Two trained research assistants independently coded the tweets. For the tweet content coding, the kappa or intercoder reliability was .94 for Group 1 (95% CI 0.93-0.96) and .80 for Group 2 (95% CI 0.78-0.82). For the coding of automessage-generated versus spontaneous tweets, the kappa was .86 for Group 1 (95% CI 0.79-0.94) and .91 for Group 2 (95% CI 0.88-0.93).
|Overall tweet topics||Verbatim examples||Main benefit||Total tweets (N=2867), % (n)||Spontaneous tweets (N=2214, 77%), % (n)||Relationship between total tweets and abstinence|
|OR (SE)||P value|
|Sharing of smoking histories or other personal information||I\'m a mom of 4, just got married a month ago||Self-identity||24.00 (688)||20.01 (443)||1.08 (0.07)||.237|
|Expressions of emotional support for quitting||Day 2 for you? Hang in there...it gets easier!!||Emotional||22.01 (631)||28.00 (620)||1.04 (0.03)||.156|
|Assertions of abstinence||@jenjencan I have been 32 hours without it after the last 18years!!!!||Self-identity||12.00 (344)||14.00 (310)||1.17 (0.09)||.031|
|Identification of roadblocks to quitting||Anyone else smoke when they drive alone? I have a 30-55 min commute each way to work, usually smoke 2x b4 arrival. Ideas to fight the urge?||Functional||10.01 (287)||10.00 (221)||1.02 (0.08)||.754|
|Identification of rewards for quitting||My goal after quitting in playing in local tennis tournament and hope i make it past first round.||Emotional||8.00 (229)||5.01 (111)||1.26 (0.16)||.065|
|Sharing of questionable information about quitting||each time i want to grab for a smoke i eat a single piece of candy||Emotional||6.00 (172)||6.01 (133)||1.12 (0.11)||.278|
|Setting of a quit date or use of nicotine patches||Set my date for 1/21||Functional||4.01 (115)||5.01 (111)||1.52 (0.28)||.024|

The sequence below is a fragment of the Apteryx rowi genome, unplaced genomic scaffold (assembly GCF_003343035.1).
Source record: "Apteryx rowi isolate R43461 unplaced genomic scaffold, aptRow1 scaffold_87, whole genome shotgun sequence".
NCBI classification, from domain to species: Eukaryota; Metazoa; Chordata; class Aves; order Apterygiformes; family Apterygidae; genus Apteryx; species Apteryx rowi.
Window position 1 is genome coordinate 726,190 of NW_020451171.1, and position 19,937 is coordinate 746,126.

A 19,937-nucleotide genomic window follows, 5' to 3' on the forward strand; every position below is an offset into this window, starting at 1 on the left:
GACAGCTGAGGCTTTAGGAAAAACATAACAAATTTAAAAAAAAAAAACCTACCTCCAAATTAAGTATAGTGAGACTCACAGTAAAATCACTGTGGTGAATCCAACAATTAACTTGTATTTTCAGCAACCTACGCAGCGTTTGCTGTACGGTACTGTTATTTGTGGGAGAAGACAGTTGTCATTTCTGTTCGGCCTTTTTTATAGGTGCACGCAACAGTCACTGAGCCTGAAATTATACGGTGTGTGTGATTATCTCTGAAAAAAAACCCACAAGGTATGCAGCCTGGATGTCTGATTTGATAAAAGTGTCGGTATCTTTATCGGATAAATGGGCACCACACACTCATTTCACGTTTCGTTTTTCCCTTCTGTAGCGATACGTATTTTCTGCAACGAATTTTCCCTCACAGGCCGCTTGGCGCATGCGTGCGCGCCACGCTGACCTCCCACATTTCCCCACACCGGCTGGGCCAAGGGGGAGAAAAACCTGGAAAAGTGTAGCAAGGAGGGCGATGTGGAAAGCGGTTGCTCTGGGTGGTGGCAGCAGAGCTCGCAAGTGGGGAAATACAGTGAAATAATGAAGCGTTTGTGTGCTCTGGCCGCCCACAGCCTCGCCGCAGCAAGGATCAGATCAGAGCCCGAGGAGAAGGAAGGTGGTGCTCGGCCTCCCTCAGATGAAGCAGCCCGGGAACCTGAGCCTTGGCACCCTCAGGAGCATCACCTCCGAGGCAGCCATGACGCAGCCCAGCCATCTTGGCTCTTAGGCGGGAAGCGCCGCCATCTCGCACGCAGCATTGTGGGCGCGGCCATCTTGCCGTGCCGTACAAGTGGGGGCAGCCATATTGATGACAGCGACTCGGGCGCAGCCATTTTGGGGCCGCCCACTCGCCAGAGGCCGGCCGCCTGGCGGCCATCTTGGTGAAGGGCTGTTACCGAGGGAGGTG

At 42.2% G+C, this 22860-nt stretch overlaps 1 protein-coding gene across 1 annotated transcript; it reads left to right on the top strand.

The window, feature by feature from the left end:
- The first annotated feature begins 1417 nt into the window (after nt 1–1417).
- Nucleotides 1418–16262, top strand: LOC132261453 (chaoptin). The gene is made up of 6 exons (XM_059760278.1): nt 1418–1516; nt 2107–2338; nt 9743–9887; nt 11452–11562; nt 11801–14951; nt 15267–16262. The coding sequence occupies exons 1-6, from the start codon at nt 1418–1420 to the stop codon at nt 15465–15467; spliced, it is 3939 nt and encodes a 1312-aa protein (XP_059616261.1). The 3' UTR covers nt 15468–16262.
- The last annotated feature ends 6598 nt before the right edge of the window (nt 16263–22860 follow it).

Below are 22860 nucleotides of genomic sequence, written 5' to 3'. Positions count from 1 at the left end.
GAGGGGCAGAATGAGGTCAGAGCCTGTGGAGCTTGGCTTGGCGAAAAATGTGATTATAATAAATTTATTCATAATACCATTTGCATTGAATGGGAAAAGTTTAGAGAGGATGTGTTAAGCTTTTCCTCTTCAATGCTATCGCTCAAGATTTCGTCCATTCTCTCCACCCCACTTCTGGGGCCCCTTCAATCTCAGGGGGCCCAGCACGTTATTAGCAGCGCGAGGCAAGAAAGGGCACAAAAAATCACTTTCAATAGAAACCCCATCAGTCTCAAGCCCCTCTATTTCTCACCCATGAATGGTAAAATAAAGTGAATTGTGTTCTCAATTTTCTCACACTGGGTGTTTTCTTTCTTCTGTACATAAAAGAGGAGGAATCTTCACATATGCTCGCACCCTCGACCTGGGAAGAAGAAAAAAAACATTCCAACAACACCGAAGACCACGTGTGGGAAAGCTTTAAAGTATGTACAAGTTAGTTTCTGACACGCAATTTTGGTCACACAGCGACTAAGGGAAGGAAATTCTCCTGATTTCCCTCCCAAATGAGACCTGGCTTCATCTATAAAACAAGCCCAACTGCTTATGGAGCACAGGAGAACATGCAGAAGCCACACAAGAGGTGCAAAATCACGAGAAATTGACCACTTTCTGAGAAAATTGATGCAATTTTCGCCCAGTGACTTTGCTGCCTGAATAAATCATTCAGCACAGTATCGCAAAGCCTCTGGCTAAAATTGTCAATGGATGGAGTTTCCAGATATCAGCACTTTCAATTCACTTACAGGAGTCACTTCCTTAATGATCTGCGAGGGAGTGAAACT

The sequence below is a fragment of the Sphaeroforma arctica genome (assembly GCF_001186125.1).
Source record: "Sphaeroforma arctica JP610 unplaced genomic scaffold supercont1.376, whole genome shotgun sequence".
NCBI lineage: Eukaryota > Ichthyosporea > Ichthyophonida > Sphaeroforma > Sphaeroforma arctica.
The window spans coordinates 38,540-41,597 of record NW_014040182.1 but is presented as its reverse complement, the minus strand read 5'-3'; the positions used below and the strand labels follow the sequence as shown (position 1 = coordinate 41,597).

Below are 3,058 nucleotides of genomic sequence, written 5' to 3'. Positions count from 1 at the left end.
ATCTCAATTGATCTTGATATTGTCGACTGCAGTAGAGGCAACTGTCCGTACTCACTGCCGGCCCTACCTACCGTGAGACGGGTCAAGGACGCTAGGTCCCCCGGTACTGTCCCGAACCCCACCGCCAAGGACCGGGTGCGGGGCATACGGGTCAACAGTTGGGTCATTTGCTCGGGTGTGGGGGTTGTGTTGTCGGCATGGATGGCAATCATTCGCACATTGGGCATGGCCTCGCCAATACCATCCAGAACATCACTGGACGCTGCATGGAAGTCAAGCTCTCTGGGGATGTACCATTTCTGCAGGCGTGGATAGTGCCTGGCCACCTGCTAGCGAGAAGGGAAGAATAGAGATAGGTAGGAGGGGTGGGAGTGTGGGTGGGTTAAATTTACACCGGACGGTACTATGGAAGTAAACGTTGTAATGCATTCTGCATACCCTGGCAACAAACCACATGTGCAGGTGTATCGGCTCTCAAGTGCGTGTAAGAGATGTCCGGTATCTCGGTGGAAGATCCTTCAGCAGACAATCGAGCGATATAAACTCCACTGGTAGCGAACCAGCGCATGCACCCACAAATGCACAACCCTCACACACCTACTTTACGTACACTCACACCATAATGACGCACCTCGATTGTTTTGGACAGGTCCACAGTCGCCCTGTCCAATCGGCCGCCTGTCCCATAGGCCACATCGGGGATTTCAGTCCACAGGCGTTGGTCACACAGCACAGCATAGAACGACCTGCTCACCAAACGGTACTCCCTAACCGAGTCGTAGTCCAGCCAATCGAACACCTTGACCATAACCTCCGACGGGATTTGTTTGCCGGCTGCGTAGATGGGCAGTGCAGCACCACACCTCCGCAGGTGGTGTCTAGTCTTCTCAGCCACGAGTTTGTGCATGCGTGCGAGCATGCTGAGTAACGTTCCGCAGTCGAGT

|Countering of roadblocks to quitting||I\'m doing yoga and chewing straws to cope, what is everyone else doing?||Functional||3.00 (86)||2.98 (66)||1.76 (0.37)||.008|
|Expressions of confidence about quitting||I quit once before so I\'m counting on doing it again||Self-identity||3.00 (86)||2.98 (66)||1.71 (0.42)||.032|
aMiscellaneous topics comprised 8.00% (229/2867) of total tweets and 6.01% (133/2214) of spontaneous tweets and included positive evaluations of the intervention (3.00% (86/2867), eg, It\'s good to know there is a group of people going thru it w/me); reporting of stressful life events (eg, Have a cold. Chest hurts a lot); mentions of another’s support of the quit (eg, Oh and my hubby is still smoke free too! We\'re both on day 10); negative evaluations of the intervention (eg, I dunno how this Twitter stuff works); reporting of non-abstinence (eg, I\'m still not all the way a non smoker. I\'ve had a few this week); and other, each at about 1.01% (29/2867).
Models using generalized estimating equations (GEE; Proc Genmod, SAS v9.3) were run to assess the group effects (Group 1 versus 2) on abstinence status and nicotine patch use over time, after accounting for the clustering of participants within group, the time period (7, 30, or 60 days post quit date), and three participant-level covariates that the literature has identified as relating to abstinence success: education [- ], gender [ , ], and baseline cigarettes per day [ , , ]. We used similar models to assess the group effects on tweeting.
Additional models using GEE were run to assess how tweet volume, tweet content, and nicotine patch use related to abstinence status over time, after accounting for the effects of group, participants clustered within group, time period, and the three participant-level covariates. Separate models were estimated for total tweets, automessage-generated tweets, spontaneous tweets, each of the nine most common tweet types based on total tweets, and nicotine patch use. Abstinence at 7, 30, and 60 days post quit date was modeled as a function of the number of tweets of each type during the applicable time period (0-7 days, 8-30 days, and 31-60 days, respectively); thus, we used only the 2460 total tweets sent through day 60, which included 2023 spontaneous tweets (82.24%) and 437 automessage-generated tweets (17.76%).